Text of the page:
Does this sound familiar?
Your phone service was recently upgraded from the old style analogue lines to a new, state-of-the-art digital technology. All of your phone calls are now crystal clear. You can get connected to the Internet 100x faster and your e-mail loads in the blink of an eye.
Phone companies are switching their systems to the latest technologies in order to better serve their customers. Out with the old, in with the new.
But, what happened to your credit card terminal? It suddenly does not work as well as it use to, or sometimes not at all. Your business is suddenly at a stand-still.
Ringing a bell yet?
It certainly does for me. I hear it almost every day. Over the past few years this has become a common occurrence. In fact, if I had a quarter for every time I've heard of this problem I could have bought a tropical island and build a five star resort, complete with an18 hole mini-golf course.
Here's the problem. Credit card terminals are equipped with "analogue" phone modems. Those modems are built to work with the analogue lines that were just replaced with your new digital service. This probably does not mean much to you. You may be wondering why this should make any difference at all. A phone line is a phone line, right? Well, not exactly …. let me explain.
Analogue modems operate within a band of frequencies between 300 to 3400 hertz. In order for it to function properly, it requires a phone line that also operates within this frequency range. Your digital line speaks an entirely different language. It operates at frequencies between 25khz (kilohertz) and 1.1mhz (megahertz), which is significantly faster than your analogue lines.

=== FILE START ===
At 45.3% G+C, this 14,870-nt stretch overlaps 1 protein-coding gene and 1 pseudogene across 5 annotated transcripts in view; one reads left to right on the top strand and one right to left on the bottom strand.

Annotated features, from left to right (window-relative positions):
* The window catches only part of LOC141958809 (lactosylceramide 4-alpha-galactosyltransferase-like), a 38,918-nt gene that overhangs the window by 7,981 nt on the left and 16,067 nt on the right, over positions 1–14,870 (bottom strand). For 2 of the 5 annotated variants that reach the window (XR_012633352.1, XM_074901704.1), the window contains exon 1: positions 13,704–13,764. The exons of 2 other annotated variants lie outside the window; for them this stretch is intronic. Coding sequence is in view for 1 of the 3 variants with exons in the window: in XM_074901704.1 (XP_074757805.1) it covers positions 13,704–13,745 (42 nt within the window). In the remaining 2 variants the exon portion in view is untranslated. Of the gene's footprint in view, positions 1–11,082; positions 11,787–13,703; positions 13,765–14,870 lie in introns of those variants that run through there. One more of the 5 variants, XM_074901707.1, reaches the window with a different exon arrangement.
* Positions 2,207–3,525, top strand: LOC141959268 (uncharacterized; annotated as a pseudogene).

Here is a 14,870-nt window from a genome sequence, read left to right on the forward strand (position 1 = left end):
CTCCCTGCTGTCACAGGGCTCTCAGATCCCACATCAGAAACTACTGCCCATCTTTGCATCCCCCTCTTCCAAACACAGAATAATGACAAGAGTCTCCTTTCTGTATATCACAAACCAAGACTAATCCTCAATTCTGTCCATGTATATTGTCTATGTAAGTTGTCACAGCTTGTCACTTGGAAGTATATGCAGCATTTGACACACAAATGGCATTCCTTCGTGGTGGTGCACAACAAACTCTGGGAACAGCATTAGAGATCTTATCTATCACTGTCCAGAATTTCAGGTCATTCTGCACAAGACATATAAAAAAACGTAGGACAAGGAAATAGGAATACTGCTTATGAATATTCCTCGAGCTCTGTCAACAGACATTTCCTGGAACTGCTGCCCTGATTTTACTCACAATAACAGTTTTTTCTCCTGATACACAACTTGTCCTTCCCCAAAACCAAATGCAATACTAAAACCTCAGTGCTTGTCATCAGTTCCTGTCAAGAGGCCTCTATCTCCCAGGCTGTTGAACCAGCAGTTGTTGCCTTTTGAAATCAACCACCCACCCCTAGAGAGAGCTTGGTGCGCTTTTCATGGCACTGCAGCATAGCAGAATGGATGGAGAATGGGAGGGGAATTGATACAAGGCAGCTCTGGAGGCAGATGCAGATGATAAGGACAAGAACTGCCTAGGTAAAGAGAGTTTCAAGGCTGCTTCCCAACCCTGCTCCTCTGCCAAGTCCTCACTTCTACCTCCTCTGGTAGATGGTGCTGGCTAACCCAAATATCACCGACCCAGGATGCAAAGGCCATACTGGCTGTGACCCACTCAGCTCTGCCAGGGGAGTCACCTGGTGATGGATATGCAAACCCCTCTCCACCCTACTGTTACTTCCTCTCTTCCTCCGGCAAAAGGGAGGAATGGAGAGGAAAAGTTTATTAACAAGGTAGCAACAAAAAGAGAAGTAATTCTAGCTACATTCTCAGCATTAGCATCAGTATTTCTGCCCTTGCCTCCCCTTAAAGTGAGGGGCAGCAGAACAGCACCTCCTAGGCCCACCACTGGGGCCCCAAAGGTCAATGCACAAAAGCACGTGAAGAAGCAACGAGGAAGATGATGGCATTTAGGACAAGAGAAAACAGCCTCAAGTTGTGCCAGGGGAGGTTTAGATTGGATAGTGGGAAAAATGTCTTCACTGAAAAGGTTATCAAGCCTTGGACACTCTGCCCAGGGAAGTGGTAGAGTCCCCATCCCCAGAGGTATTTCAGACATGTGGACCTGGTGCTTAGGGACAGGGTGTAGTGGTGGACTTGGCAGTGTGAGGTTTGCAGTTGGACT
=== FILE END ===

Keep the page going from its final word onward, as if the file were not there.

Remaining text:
These conflicting frequencies create "echoes" or "line noise" when the terminal attempts to dial out to process. Since the terminal's modem does not have the ability to properly adapt and filter out these noises, the communication breaks down and fails. In rare cases, the digital signals can actually overwhelm the terminal's modem, causing it to burn out.
So the question becomes, what can be done to solve this?
There is a device that you can purchase from your local electronics store for about $ 15 – $ 20. It's called a DSL Filter. This handy little gadget will filter out the digital information coming in from your phone lines and send it to your terminal at lower frequencies, effectively spending out the line noise. 98% of the time the filter resolves the problem and our merchants are able to get back to business. There are unfortunately cases where it does not work. For those merchants that fall into that 2%, we offer the following solutions:
- Contact your phone company and request an analogue phone line be installed. This line will be used only for your credit card terminal
- If you have a fax at your location, connect a phone line splitter to that wall jack, connect your terminal to one side and the fax to the other. In most cases we have found that fax machines are connected to dedicated analogue phone lines and are not replaced when the digital service is installed.
- Upgrade to a terminal that supports an IP / Ethernet connection
- Switch to a web based or PC based processing program.
Until next time … Thanks for reading.